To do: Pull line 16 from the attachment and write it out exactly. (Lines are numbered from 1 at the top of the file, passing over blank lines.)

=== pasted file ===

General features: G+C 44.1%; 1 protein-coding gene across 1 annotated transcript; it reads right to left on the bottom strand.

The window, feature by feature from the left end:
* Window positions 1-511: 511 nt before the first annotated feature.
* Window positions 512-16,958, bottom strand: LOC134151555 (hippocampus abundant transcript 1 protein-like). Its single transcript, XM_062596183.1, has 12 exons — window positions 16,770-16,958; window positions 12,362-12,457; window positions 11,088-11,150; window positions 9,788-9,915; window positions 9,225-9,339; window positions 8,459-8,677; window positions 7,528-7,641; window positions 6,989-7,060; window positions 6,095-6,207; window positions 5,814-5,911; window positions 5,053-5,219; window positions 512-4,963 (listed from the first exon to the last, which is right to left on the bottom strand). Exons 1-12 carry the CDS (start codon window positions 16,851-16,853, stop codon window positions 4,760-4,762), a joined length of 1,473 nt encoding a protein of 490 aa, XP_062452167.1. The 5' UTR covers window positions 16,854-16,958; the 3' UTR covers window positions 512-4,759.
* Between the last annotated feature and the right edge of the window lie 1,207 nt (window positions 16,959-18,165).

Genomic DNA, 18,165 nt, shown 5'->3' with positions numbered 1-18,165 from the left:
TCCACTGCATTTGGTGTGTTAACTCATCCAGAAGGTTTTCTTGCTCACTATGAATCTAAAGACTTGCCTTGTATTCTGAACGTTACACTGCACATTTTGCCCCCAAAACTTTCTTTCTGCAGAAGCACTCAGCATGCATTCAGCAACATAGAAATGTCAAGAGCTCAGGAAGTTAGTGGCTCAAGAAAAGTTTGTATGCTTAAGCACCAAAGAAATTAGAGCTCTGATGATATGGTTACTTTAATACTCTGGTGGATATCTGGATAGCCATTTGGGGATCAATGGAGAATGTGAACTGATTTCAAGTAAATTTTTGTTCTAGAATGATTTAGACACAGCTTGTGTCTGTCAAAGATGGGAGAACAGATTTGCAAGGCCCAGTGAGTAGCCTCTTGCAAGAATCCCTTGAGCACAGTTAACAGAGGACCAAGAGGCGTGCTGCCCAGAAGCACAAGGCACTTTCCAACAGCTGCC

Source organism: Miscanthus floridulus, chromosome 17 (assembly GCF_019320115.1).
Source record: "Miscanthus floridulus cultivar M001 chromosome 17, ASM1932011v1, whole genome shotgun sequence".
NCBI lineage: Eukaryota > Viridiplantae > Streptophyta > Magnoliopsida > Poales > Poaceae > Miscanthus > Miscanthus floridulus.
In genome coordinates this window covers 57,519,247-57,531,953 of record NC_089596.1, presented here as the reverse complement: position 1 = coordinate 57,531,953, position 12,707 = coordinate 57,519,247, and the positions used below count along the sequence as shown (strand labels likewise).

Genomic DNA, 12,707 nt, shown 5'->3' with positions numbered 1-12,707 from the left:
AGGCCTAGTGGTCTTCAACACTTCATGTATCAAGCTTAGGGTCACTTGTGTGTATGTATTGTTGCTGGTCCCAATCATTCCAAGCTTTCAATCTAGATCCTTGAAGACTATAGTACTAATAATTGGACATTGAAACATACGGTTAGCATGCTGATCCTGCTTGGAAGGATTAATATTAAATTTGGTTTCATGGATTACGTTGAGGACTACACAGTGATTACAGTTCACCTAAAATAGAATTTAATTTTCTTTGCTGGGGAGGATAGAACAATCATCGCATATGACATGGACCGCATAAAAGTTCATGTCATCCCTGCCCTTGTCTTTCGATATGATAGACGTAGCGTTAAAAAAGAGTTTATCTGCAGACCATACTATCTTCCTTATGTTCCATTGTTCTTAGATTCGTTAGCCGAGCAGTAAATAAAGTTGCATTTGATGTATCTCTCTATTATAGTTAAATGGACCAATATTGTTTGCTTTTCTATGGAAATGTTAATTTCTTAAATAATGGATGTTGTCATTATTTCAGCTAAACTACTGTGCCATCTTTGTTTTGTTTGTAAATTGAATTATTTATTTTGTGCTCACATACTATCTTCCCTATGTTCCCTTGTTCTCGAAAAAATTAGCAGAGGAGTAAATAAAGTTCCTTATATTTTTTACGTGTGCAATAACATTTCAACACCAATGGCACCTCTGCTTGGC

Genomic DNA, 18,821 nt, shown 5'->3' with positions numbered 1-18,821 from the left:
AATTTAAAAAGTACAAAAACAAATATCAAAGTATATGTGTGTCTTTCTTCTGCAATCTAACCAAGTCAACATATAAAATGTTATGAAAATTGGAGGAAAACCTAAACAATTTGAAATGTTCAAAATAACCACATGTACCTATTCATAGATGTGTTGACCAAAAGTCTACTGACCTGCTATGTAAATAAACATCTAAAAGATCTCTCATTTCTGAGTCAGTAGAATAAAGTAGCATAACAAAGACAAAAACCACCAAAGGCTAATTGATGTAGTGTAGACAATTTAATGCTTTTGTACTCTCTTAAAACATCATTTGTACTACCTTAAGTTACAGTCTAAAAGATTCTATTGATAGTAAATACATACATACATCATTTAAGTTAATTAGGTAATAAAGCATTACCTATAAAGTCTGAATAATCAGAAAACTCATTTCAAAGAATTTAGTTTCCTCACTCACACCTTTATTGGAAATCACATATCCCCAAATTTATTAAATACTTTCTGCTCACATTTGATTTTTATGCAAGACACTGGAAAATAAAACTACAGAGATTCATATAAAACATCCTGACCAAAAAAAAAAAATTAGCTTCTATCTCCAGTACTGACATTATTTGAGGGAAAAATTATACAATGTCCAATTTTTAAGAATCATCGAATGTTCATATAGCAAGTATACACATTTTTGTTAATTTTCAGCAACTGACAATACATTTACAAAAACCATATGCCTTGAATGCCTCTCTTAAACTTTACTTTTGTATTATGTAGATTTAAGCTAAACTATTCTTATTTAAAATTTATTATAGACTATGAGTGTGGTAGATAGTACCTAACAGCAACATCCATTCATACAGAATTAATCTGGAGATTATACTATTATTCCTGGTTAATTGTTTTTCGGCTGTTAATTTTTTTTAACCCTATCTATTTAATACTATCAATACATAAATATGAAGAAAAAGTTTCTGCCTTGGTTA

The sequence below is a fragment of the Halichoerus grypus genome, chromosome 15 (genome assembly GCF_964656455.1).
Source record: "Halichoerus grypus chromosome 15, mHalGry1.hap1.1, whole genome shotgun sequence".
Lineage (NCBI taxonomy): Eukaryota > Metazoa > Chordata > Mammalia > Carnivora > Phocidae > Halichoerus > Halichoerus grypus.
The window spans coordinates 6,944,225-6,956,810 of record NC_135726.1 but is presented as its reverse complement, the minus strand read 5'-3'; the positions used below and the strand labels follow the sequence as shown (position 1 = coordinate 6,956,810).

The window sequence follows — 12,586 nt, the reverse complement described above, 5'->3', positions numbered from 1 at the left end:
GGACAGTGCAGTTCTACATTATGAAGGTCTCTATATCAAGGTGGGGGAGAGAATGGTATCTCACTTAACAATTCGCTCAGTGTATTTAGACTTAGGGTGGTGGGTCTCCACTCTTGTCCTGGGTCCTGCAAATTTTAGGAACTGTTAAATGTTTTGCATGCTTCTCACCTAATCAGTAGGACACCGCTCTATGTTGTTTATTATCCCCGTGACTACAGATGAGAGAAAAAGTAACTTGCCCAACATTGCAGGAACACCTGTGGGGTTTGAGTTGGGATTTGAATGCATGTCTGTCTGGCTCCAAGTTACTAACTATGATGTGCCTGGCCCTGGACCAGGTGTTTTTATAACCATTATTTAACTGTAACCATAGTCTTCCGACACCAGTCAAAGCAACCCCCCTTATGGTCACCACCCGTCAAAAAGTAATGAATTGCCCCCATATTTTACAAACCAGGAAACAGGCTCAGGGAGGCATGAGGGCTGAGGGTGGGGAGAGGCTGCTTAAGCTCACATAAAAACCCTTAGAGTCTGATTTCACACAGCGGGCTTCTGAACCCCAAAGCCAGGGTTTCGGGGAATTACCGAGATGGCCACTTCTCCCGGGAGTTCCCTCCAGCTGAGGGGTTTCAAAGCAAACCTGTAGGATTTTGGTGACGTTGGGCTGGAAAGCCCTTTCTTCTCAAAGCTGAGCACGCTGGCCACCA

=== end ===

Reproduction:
The sequence below is a fragment of the Halichoerus grypus genome, chromosome 15 (genome assembly GCF_964656455.1).